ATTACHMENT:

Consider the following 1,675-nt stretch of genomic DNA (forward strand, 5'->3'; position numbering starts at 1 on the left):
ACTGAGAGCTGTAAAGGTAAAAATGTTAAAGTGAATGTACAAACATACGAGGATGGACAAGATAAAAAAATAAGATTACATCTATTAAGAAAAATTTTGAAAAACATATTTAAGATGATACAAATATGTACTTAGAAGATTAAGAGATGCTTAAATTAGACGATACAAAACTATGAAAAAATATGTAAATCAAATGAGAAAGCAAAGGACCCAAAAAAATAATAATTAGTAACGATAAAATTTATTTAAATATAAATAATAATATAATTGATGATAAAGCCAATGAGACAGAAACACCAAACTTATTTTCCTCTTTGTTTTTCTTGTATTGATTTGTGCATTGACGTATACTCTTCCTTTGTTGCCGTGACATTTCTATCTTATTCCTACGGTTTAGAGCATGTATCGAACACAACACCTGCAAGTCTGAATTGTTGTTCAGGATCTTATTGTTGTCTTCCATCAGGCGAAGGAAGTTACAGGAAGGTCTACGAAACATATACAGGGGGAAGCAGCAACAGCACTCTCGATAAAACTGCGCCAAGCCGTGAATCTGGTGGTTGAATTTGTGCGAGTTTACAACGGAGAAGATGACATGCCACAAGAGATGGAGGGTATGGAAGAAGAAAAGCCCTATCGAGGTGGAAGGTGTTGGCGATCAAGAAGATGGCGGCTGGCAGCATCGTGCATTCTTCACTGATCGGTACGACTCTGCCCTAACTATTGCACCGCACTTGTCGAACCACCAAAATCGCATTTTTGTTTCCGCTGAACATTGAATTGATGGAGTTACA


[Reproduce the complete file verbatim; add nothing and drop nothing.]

Consider the following 1,675-nt stretch of genomic DNA (forward strand, 5'->3'; position numbering starts at 1 on the left):
ACTGAGAGCTGTAAAGGTAAAAATGTTAAAGTGAATGTACAAACATACGAGGATGGACAAGATAAAAAAATAAGATTACATCTATTAAGAAAAATTTTGAAAAACATATTTAAGATGATACAAATATGTACTTAGAAGATTAAGAGATGCTTAAATTAGACGATACAAAACTATGAAAAAATATGTAAATCAAATGAGAAAGCAAAGGACCCAAAAAAATAATAATTAGTAACGATAAAATTTATTTAAATATAAATAATAATATAATTGATGATAAAGCCAATGAGACAGAAACACCAAACTTATTTTCCTCTTTGTTTTTCTTGTATTGATTTGTGCATTGACGTATACTCTTCCTTTGTTGCCGTGACATTTCTATCTTATTCCTACGGTTTAGAGCATGTATCGAACACAACACCTGCAAGTCTGAATTGTTGTTCAGGATCTTATTGTTGTCTTCCATCAGGCGAAGGAAGTTACAGGAAGGTCTACGAAACATATACAGGGGGAAGCAGCAACAGCACTCTCGATAAAACTGCGCCAAGCCGTGAATCTGGTGGTTGAATTTGTGCGAGTTTACAACGGAGAAGATGACATGCCACAAGAGATGGAGGGTATGGAAGAAGAAAAGCCCTATCGAGGTGGAAGGTGTTGGCGATCAAGAAGATGGCGGCTGGCAGCATCGTGCATTCTTCACTGATCGGTACGACTCTGCCCTAACTATTGCACCGCACTTGTCGAACCACCAAAATCGCATTTTTGTTTCCGCTGAACATTGAATTGATGGAGTTACA